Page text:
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We need a unified theory of which animals make good superhero identities. Why is it that some animals get some superheroes or get to inspire superheroes from other and some don't. We have Batman and Spider-Man and Catwoman, but where is Hamster Man? Where is Capybara Woman?
One could argue that the unequal distribution of animalistic superhero personae is merely an artifact of historical chance: some nerds back in the day thought of a dude who dresses as a bat, or a dude who got bitten by a spider, and ran with it. Nobody at the time happened to be thinking about anteaters, or gophers. But that ignores the fact that there were several failed attempts at creating animal-based superheroes. Like the Fly or the Black Owl, both of whom were created by Joe Simon and Jack Kirby.
And it can't be an accident, or mere happenstance, that Batman and Spider-Man remain so iconic and are about to reboot their reboots by including previous versions of both characters from previous reboots, on top of probably debuting new pairs of boots. Clearly some animals are just more suited for superheroification than others. There must be some characteristics that mark out a proper supercritter from an improper one. Right?
So let's start out by ranking animal focused superheroes from most beloved to least beloved. Note: this list is highly subjective and probably completely incomplete.
that I'm forgetting
sorry, there are a lot and I honestly don't care
as much as I thought I did
Hawk and Dove
The Crimson Fox
sigh, FINE. Ant-Man.
So what are the characteristics of a good animal-based superhero?
For starters, you'll notice that almost all popular animal-based superheroes are based on land creatures, such as bats or spiders. We do have Aquaman and Namor the Submariner, but they're not, strictly speaking, based on a particular aquatic life form. They're just dudes who hang out underwater. A lot. I think there was a villain called Orca, and of course there's King Shark, who's a villain but sometimes does nice things. Generally, if you're based on a fish, you're probably evil. Look at Doctor Octopus.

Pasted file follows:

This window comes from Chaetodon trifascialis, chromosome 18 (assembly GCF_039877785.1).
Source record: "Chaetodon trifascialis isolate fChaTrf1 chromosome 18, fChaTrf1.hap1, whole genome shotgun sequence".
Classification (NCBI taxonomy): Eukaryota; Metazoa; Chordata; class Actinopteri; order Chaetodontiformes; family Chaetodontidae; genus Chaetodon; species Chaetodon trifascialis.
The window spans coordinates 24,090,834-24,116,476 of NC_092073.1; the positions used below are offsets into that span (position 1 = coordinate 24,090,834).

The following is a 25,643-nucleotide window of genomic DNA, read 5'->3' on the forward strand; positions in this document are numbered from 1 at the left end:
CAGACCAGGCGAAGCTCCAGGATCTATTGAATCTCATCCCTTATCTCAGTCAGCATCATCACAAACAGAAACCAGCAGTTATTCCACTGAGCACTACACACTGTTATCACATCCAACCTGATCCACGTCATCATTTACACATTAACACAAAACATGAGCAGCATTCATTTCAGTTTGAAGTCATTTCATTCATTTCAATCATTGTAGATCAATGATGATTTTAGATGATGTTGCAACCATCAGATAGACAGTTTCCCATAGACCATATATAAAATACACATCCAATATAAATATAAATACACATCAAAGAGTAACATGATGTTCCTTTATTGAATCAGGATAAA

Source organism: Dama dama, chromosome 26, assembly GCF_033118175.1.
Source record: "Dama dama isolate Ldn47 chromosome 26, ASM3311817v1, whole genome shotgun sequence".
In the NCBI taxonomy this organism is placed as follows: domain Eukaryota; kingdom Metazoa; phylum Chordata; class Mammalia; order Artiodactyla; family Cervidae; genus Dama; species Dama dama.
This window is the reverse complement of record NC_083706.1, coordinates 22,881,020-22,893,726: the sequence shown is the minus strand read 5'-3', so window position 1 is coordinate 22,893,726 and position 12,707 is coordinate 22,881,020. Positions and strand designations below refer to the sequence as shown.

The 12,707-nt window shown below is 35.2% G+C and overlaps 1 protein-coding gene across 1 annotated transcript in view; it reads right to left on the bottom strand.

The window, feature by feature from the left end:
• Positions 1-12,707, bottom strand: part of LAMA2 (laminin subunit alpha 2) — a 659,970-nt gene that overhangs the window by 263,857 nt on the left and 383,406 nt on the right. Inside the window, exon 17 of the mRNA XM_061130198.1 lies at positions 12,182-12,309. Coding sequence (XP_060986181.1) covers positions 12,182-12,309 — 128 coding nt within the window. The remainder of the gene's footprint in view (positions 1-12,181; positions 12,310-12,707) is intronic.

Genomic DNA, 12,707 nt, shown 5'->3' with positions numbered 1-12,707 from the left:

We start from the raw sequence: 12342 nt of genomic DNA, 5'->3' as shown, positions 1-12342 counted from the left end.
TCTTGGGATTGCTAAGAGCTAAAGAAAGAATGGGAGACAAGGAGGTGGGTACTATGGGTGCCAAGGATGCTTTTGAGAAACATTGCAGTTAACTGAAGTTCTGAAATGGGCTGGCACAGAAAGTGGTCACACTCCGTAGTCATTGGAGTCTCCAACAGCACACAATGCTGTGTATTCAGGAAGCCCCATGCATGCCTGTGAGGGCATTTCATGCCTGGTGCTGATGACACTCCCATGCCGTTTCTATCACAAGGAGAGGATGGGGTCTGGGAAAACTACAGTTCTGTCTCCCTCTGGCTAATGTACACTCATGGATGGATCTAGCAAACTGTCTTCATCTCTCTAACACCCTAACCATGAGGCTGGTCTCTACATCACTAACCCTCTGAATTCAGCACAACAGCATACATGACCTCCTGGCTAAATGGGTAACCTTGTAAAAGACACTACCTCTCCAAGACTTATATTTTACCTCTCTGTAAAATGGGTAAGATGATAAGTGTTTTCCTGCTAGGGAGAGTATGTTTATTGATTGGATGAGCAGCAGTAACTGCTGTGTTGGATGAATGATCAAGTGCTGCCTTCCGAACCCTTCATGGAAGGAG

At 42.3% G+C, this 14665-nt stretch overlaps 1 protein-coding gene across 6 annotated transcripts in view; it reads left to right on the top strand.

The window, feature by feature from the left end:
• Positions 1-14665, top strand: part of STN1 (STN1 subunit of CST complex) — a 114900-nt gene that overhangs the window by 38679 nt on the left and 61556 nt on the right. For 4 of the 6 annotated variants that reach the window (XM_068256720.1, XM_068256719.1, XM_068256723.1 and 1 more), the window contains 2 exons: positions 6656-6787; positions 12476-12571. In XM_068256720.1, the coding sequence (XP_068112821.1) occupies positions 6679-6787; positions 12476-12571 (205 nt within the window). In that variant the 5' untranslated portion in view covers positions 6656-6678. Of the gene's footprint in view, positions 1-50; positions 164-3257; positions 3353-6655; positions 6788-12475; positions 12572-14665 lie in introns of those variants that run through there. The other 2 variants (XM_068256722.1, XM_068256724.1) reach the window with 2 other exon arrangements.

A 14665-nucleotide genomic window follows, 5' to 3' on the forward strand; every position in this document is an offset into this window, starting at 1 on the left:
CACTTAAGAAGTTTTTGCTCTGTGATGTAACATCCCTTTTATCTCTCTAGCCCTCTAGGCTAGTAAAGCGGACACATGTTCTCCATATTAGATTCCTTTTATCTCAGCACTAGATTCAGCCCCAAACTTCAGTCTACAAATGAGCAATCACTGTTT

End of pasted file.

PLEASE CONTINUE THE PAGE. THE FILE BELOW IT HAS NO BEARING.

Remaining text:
But what are some other factors we could look at?
Degree of domestication. Neither bats nor spiders have been widely domesticated. Nor have Wolverines. (Fun fact: wolverines are also referred to as "gluttons," which means that Wolverine's superpower ought to be eating anything that gets in his way.)
Cats, of course, have been domesticated — although it's debatable how domesticated the average cat really is, and also bear in mind that Catwoman started as a villain and only fairly recently made the leap to antihero. There's also a Dog Man, but he's really a spinoff of Captain Underpants and as such not part of a major superhero universe. (Sorry, Dav Pilkey fans!)
Still, if you look at the most successful animal-based superheroes, they are generally not based on domesticated creatures, especially creatures that you might want to have in your house. Which brings me to...
Type of domestication. What do you notice about the above list? That's right. Not a lot of farm animals. Cows, pigs, horses, mules, and even goats are denied the opportunity to inspire a righteous battle for justice. (Quantum and Woody did have a goat sidekick, but he was an actual goat.)
My theory is that this stems from an increasing alienation from our agricultural past and a desire to see nature as untamed and fundamentally other, and thus suitable for inspiring fear among supervillains. Even more than pets, whom we view as part of the family, farm animals are viewed as mere tools, or food. Although you could argue that horses somewhat sraddle this dichotomy, which brings me to another possible factor...